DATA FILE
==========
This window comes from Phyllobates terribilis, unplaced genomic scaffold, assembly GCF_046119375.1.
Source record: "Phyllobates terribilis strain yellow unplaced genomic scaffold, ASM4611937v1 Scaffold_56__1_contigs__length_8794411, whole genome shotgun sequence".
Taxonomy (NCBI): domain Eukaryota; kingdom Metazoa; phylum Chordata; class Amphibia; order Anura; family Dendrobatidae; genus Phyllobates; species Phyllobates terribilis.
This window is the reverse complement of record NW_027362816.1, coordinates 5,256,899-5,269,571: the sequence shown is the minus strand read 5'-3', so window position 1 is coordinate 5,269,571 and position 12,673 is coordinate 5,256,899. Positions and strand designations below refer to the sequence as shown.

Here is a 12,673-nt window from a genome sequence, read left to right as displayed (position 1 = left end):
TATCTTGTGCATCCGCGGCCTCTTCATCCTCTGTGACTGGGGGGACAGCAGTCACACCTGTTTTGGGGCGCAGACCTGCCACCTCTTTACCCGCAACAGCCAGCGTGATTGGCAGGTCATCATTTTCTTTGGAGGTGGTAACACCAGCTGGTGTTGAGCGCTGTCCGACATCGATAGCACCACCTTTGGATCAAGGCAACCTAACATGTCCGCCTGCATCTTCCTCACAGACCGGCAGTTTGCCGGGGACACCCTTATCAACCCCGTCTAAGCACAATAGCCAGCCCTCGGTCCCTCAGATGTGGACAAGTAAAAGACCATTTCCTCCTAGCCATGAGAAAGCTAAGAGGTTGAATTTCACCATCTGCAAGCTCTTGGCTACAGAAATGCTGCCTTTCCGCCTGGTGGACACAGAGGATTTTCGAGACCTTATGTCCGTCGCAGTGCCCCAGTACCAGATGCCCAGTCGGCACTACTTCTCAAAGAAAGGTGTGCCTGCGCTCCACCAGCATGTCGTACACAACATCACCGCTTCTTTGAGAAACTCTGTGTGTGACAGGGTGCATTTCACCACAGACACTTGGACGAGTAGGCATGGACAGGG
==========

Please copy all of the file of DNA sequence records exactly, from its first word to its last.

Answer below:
This window comes from Phyllobates terribilis, unplaced genomic scaffold, assembly GCF_046119375.1.
Source record: "Phyllobates terribilis strain yellow unplaced genomic scaffold, ASM4611937v1 Scaffold_56__1_contigs__length_8794411, whole genome shotgun sequence".
Taxonomy (NCBI): domain Eukaryota; kingdom Metazoa; phylum Chordata; class Amphibia; order Anura; family Dendrobatidae; genus Phyllobates; species Phyllobates terribilis.
This window is the reverse complement of record NW_027362816.1, coordinates 5,256,899-5,269,571: the sequence shown is the minus strand read 5'-3', so window position 1 is coordinate 5,269,571 and position 12,673 is coordinate 5,256,899. Positions and strand designations below refer to the sequence as shown.

Here is a 12,673-nt window from a genome sequence, read left to right as displayed (position 1 = left end):
TATCTTGTGCATCCGCGGCCTCTTCATCCTCTGTGACTGGGGGGACAGCAGTCACACCTGTTTTGGGGCGCAGACCTGCCACCTCTTTACCCGCAACAGCCAGCGTGATTGGCAGGTCATCATTTTCTTTGGAGGTGGTAACACCAGCTGGTGTTGAGCGCTGTCCGACATCGATAGCACCACCTTTGGATCAAGGCAACCTAACATGTCCGCCTGCATCTTCCTCACAGACCGGCAGTTTGCCGGGGACACCCTTATCAACCCCGTCTAAGCACAATAGCCAGCCCTCGGTCCCTCAGATGTGGACAAGTAAAAGACCATTTCCTCCTAGCCATGAGAAAGCTAAGAGGTTGAATTTCACCATCTGCAAGCTCTTGGCTACAGAAATGCTGCCTTTCCGCCTGGTGGACACAGAGGATTTTCGAGACCTTATGTCCGTCGCAGTGCCCCAGTACCAGATGCCCAGTCGGCACTACTTCTCAAAGAAAGGTGTGCCTGCGCTCCACCAGCATGTCGTACACAACATCACCGCTTCTTTGAGAAACTCTGTGTGTGACAGGGTGCATTTCACCACAGACACTTGGACGAGTAGGCATGGACAGGG